“It really packs a wallop for such a small, lightweight package,” says Kobernik. “I use it mainly as my onstage monitor, but it’s come in really handy in some other situations too. We’ve done a number of semi-acoustic gigs at record stores and radio stations, and I’ll just plug my Nord Electro into the DLM12.”
The DLM12’s onboard EQ and DSP adds to its versatility, Kobernik notes. “Onstage, I keep the signal pretty dry, and use mainly the effects in my keyboards. But when we do those smaller shows, it’s great to be able to add a little EQ to boost the bottom end a bit, and maybe a touch of chorus or some reverb. It’s really handy to have those effects, right on the back of the unit.”
Find out more about Hey Marseilles here.
A Whole Lot Going On: Computers And Interfaces At Front Of House
How various engineers approach the tasks to get the job done
Computers, of course, are omnipresent in today’s live audio production environment. They’re used for recording, backing tracks, system tuning and monitoring—and don’t forget walk-in/out music.
As I delved into the subject, I was struck by how various front of house engineers approach the tasks to get the job done and was surprised to find that computers were not always their first choice for every chore.
On The Record
There are often two processes that happen simultaneously when recording a live show: a “stereo’ reference and a multitrack recording. Recording the event for reference is sometimes done using a laptop, while recording multiple channels for possible live release is usually done via a transformer isolated split or direct from the console using a dedicated recorder.
Jon Burton (The Prodigy, Radiohead): “I’ve a portable ‘go with me everywhere set-up’ using a Zoom H4N 4-track compact recorder that allows me to record a stereo ambient track with the built-in mics along with a stereo desk-mix via the XLR inputs. I also have a (JoeCo) BlackBox 24-track recorder that usually sits at the stage splitter box to record individual channels, or on occasion it will be at front of house, where I send it sub groups and a few key channels on the direct outs.”
Eddie Mapp (Evanescence, Stone Temple Pilots) notes that he employs a very similar setup, while Jon Garber (The Band Perry, Rascal Flatts) uses a slightly different approach: “When we record the show, we use a Pro Tools HD rig through an Avid HD MADI interface right out of the console. We also record a 2-track mix on CD every night.”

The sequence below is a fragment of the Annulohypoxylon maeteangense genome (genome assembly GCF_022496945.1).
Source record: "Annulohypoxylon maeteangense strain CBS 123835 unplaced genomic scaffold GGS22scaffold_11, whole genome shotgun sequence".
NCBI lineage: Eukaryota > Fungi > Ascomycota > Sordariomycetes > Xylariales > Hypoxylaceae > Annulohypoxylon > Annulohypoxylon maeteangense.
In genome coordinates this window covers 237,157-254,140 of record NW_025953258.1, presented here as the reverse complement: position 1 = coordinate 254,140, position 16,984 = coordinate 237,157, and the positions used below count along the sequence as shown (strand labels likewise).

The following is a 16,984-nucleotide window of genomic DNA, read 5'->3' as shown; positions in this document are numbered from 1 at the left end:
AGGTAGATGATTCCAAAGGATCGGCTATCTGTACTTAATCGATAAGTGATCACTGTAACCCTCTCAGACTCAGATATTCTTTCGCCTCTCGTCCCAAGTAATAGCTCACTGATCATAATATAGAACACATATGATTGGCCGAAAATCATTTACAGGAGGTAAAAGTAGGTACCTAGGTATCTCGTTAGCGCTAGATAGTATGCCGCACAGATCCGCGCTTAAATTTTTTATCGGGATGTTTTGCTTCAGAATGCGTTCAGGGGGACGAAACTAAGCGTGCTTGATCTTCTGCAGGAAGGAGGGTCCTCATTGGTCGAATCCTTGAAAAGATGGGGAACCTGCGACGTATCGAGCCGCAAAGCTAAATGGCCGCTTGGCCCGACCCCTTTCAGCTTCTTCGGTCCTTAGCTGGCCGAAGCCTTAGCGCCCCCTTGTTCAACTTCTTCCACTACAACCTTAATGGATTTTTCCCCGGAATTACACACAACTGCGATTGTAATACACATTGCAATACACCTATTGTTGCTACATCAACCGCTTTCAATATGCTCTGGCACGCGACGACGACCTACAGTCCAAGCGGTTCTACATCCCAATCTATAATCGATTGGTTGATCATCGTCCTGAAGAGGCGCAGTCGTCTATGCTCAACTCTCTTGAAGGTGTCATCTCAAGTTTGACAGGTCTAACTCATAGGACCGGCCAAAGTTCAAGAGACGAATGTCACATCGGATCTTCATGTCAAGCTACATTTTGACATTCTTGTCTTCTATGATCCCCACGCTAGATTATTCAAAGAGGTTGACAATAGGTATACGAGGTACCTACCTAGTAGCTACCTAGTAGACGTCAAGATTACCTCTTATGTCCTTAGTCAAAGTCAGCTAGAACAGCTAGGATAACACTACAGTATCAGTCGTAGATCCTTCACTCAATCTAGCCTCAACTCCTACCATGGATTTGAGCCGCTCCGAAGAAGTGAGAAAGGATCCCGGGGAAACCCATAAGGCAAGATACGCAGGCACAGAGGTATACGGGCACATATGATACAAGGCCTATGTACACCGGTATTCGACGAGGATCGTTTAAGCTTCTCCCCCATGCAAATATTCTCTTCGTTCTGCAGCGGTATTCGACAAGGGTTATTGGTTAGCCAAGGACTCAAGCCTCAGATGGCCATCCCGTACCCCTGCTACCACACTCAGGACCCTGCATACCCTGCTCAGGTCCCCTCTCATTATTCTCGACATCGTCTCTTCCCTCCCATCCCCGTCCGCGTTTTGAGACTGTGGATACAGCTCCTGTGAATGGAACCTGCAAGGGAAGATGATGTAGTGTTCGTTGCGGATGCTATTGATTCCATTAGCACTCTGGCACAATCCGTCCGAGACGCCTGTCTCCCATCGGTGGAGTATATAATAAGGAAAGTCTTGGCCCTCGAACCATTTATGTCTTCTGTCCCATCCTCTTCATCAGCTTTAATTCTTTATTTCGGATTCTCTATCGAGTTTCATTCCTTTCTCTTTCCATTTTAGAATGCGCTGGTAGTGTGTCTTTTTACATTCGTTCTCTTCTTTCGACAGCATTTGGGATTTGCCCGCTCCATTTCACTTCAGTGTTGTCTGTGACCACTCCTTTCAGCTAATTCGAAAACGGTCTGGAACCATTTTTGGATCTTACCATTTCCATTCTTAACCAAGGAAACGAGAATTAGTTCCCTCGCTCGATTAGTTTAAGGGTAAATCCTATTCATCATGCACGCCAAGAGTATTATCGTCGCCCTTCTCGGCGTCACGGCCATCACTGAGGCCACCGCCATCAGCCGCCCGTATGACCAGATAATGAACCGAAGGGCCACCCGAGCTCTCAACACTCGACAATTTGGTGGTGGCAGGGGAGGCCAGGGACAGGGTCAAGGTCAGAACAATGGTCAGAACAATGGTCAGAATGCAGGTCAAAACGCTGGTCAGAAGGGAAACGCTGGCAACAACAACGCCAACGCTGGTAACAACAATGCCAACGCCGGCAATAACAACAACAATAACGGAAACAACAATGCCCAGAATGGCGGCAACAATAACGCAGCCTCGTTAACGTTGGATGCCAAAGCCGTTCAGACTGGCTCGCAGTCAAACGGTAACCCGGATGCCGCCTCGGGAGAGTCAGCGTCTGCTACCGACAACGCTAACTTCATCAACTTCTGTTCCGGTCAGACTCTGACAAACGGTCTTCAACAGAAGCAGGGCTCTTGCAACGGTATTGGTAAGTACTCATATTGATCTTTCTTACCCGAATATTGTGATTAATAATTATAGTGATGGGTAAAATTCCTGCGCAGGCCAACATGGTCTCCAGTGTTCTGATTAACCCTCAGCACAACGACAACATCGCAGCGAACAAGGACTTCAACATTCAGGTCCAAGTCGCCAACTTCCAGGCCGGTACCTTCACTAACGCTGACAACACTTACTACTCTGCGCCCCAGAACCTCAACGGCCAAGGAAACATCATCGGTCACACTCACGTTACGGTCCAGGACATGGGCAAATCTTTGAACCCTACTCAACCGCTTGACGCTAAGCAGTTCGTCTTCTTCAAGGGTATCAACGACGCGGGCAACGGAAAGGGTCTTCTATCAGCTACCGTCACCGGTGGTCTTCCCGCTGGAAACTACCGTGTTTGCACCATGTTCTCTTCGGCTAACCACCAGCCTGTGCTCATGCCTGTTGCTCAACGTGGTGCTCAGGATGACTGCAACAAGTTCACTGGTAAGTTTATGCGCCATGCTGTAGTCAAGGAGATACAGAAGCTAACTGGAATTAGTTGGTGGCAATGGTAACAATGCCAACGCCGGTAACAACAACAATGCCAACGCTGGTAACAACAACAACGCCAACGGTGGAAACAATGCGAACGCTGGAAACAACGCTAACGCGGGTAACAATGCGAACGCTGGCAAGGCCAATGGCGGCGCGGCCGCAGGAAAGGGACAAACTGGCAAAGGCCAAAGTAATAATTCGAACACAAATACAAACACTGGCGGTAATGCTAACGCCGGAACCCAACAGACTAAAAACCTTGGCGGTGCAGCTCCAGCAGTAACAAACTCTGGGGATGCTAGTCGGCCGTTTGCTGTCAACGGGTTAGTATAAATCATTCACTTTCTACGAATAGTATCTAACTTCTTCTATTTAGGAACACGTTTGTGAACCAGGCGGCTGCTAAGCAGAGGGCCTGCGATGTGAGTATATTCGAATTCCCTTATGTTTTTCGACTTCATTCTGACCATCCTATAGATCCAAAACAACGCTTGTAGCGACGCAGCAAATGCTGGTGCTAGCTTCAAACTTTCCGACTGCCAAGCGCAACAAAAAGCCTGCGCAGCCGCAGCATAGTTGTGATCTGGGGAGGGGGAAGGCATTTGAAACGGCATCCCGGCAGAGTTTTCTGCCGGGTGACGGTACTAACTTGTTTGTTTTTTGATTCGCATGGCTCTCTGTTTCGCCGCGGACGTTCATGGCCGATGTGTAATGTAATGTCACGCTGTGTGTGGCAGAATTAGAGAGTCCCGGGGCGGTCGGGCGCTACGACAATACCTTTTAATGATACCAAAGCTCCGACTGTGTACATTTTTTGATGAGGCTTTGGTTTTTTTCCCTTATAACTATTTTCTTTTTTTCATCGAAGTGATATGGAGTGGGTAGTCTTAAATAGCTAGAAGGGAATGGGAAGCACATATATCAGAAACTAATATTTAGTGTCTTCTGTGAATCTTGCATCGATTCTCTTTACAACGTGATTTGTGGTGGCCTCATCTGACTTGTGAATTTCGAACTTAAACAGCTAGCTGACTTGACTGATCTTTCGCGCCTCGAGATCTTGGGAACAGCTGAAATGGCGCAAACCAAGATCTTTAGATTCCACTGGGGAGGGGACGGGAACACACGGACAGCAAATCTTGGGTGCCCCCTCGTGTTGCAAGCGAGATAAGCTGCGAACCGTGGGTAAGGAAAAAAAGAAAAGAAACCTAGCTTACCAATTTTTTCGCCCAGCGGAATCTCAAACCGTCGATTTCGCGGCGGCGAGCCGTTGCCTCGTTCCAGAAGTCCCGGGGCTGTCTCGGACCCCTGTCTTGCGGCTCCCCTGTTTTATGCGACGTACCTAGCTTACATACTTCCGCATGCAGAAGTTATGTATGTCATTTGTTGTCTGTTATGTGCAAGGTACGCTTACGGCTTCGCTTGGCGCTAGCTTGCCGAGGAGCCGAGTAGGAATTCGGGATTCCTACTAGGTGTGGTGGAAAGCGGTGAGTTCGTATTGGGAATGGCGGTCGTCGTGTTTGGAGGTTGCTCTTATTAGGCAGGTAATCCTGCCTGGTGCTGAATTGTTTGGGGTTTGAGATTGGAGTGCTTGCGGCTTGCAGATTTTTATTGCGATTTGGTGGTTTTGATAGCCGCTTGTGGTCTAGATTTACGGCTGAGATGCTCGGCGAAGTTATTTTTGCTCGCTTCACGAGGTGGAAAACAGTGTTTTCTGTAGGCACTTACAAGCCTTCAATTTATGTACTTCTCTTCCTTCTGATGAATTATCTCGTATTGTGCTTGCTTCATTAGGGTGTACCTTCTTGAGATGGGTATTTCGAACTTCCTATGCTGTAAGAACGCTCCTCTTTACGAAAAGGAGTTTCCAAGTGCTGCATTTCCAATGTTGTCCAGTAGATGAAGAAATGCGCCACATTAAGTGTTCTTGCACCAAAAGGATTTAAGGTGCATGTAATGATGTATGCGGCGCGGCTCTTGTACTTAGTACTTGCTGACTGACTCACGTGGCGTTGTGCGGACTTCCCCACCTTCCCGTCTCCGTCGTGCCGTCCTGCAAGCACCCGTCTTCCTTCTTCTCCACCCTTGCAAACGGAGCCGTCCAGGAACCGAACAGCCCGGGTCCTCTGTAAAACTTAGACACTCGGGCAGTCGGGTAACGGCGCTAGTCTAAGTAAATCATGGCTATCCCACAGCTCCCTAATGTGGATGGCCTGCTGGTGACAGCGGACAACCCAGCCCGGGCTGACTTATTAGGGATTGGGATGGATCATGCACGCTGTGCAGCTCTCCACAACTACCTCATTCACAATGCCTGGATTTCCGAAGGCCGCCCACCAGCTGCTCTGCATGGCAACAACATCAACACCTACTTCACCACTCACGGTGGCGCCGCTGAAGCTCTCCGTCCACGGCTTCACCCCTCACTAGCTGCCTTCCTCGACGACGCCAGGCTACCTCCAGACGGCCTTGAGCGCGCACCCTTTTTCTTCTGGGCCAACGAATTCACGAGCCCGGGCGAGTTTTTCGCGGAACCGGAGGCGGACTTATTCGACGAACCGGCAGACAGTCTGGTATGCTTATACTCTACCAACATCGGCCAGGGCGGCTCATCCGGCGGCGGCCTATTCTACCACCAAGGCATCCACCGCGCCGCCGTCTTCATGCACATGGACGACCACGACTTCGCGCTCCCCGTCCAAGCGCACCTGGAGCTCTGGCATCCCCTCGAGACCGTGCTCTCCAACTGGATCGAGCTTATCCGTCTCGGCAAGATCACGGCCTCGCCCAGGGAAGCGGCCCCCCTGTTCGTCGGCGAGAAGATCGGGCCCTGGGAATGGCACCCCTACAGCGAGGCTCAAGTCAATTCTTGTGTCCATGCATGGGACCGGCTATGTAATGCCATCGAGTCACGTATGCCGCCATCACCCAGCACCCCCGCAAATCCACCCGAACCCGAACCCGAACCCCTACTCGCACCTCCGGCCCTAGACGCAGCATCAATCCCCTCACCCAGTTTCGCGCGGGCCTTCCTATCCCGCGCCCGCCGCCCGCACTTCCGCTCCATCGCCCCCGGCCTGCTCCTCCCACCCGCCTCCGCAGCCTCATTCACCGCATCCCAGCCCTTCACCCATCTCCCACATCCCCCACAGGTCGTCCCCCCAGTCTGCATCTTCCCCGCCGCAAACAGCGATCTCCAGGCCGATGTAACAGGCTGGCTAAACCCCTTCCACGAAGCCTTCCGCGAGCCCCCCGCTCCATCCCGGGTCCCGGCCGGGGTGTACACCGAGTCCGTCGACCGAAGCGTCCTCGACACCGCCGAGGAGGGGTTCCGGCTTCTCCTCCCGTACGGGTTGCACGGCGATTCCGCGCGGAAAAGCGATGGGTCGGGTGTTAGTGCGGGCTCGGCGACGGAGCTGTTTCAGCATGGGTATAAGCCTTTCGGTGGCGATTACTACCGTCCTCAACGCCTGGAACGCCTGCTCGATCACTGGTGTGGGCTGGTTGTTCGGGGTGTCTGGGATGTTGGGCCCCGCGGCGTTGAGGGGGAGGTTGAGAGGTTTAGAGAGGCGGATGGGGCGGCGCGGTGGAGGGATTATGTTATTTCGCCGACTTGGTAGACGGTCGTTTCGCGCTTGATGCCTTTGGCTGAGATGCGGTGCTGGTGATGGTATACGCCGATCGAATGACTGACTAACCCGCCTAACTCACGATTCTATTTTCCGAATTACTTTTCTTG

When asking about backing tracks, I discovered that multi-channel playback systems are rarely employed at FOH. Instead, many major touring acts employ a dedicated playback engineer that is back stage, cuing tracks, adding a ‘bigger sounding’ production to the stage.
This, I think, makes tremendous sense when you consider that fans go to shows expecting to hear production levels that approach what they hear when they listen to their favorite CDs at home. Most playback systems incorporate a couple of dedicated hard disc recorders along with a backing track switcher to ensure the show will proceed without a glitch, should the digital source fail.
Testing Un, Deux, Trois
A few weeks ago, I had the opportunity to hang with Brad Madix (Rush), and during the show, I noticed that he was monitoring the sound using a 360-degree mic array connected to his laptop. The laptop was being used as a multiband audio analyzer, displaying sound pressure levels at the various frequencies.
As a result, I figured it was worth asking around to see what other folks are using and once again, the approach differs greatly. Dave Natale (Rolling Stones, Lionel Richie) says he likes to keep things simple: “I use an Alesis Masterlink to play back my trusted Sheffield Labs, James-Neton Howard and Friends disc.”
James Towler (Steve Windwood) simplifies the process even more with an iPod as his sound source, and Doug Short (Megadeth, Van Halen) told me, “I use (Rational Acoustics) Smaart with my Mac and sample the room from 3 to 5 locations.”
Garber typically samples from two locations, while Mapp goes all out: “For testing I use a Roland Octa-Capture (USB) as my interface with Smaart 7 and then do all of my system tuning within a Meyer Galileo 616 AES. This gives me eight measurement inputs with one reference, two wireless, console PFL, FOH mic, plus three more hard-wired mics if needed.”
Walk On By
Playing familiar music tracks through the PA is, of course, often done to fine tune the system. Computers and other playback devices are also regularly used to provide background music during walk-in, between sets and of course for walk out.